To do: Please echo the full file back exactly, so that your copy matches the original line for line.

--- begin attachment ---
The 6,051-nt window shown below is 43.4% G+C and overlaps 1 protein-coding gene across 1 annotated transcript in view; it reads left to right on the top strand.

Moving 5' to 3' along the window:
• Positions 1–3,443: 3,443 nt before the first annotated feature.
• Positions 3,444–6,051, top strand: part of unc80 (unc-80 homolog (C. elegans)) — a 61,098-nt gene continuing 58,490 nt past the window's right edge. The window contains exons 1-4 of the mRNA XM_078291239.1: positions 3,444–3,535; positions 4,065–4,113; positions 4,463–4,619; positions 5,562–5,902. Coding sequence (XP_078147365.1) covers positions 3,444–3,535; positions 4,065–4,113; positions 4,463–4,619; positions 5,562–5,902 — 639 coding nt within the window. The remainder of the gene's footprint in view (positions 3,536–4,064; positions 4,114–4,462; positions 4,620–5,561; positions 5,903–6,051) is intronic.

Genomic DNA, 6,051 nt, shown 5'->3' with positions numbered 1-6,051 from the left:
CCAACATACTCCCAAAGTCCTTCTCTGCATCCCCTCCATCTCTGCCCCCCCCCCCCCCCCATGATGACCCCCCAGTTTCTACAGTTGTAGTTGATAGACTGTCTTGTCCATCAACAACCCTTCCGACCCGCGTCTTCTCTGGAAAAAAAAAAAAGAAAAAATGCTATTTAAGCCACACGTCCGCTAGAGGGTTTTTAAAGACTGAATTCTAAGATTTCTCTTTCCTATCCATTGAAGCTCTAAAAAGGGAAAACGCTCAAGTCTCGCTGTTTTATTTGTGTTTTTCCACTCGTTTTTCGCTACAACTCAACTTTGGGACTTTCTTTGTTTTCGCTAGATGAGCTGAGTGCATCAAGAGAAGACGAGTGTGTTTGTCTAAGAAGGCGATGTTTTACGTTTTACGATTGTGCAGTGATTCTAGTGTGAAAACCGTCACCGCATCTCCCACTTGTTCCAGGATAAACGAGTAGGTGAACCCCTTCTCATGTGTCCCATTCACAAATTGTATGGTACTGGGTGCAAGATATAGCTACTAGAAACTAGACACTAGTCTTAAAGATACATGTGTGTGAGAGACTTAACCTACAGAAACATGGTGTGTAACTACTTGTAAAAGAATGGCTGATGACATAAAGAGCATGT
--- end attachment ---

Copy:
The 6,051-nt window shown below is 43.4% G+C and overlaps 1 protein-coding gene across 1 annotated transcript in view; it reads left to right on the top strand.

Moving 5' to 3' along the window:
• Positions 1–3,443: 3,443 nt before the first annotated feature.
• Positions 3,444–6,051, top strand: part of unc80 (unc-80 homolog (C. elegans)) — a 61,098-nt gene continuing 58,490 nt past the window's right edge. The window contains exons 1-4 of the mRNA XM_078291239.1: positions 3,444–3,535; positions 4,065–4,113; positions 4,463–4,619; positions 5,562–5,902. Coding sequence (XP_078147365.1) covers positions 3,444–3,535; positions 4,065–4,113; positions 4,463–4,619; positions 5,562–5,902 — 639 coding nt within the window. The remainder of the gene's footprint in view (positions 3,536–4,064; positions 4,114–4,462; positions 4,620–5,561; positions 5,903–6,051) is intronic.

Genomic DNA, 6,051 nt, shown 5'->3' with positions numbered 1-6,051 from the left:
CCAACATACTCCCAAAGTCCTTCTCTGCATCCCCTCCATCTCTGCCCCCCCCCCCCCCCCATGATGACCCCCCAGTTTCTACAGTTGTAGTTGATAGACTGTCTTGTCCATCAACAACCCTTCCGACCCGCGTCTTCTCTGGAAAAAAAAAAAAGAAAAAATGCTATTTAAGCCACACGTCCGCTAGAGGGTTTTTAAAGACTGAATTCTAAGATTTCTCTTTCCTATCCATTGAAGCTCTAAAAAGGGAAAACGCTCAAGTCTCGCTGTTTTATTTGTGTTTTTCCACTCGTTTTTCGCTACAACTCAACTTTGGGACTTTCTTTGTTTTCGCTAGATGAGCTGAGTGCATCAAGAGAAGACGAGTGTGTTTGTCTAAGAAGGCGATGTTTTACGTTTTACGATTGTGCAGTGATTCTAGTGTGAAAACCGTCACCGCATCTCCCACTTGTTCCAGGATAAACGAGTAGGTGAACCCCTTCTCATGTGTCCCATTCACAAATTGTATGGTACTGGGTGCAAGATATAGCTACTAGAAACTAGACACTAGTCTTAAAGATACATGTGTGTGAGAGACTTAACCTACAGAAACATGGTGTGTAACTACTTGTAAAAGAATGGCTGATGACATAAAGAGCATGT